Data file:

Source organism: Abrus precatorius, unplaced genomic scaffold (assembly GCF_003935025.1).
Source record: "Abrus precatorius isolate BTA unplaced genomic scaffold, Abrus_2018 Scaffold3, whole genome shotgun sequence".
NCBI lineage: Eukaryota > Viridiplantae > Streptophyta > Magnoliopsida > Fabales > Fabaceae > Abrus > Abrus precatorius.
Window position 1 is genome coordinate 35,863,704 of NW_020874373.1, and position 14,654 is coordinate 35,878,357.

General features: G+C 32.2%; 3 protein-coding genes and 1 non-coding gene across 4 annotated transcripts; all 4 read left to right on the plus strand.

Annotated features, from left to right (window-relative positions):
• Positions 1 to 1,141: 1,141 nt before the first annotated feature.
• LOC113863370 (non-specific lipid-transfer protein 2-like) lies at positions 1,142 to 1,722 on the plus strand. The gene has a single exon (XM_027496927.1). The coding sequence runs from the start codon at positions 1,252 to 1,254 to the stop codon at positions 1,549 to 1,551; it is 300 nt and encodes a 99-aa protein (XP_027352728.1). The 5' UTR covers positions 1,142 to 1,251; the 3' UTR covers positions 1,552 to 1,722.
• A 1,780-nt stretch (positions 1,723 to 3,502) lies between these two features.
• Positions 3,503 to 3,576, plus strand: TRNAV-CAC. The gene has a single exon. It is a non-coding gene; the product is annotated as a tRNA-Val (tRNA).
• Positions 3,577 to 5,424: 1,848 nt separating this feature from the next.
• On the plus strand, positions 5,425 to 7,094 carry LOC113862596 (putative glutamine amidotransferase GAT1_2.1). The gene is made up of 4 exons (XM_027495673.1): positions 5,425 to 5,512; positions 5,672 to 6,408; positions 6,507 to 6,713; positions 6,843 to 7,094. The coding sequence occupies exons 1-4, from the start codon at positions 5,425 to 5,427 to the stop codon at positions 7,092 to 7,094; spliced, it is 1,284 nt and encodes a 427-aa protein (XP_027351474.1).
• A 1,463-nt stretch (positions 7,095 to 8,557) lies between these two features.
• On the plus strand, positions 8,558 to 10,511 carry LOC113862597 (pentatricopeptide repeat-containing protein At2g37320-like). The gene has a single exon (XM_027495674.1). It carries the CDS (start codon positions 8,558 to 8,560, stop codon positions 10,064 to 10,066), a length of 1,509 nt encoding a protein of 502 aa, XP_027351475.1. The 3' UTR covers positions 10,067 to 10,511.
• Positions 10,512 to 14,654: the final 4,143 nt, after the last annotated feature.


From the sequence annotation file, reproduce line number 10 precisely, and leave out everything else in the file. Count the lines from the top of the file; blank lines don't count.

• Positions 3,503 to 3,576, plus strand: TRNAV-CAC. The gene has a single exon. It is a non-coding gene; the product is annotated as a tRNA-Val (tRNA).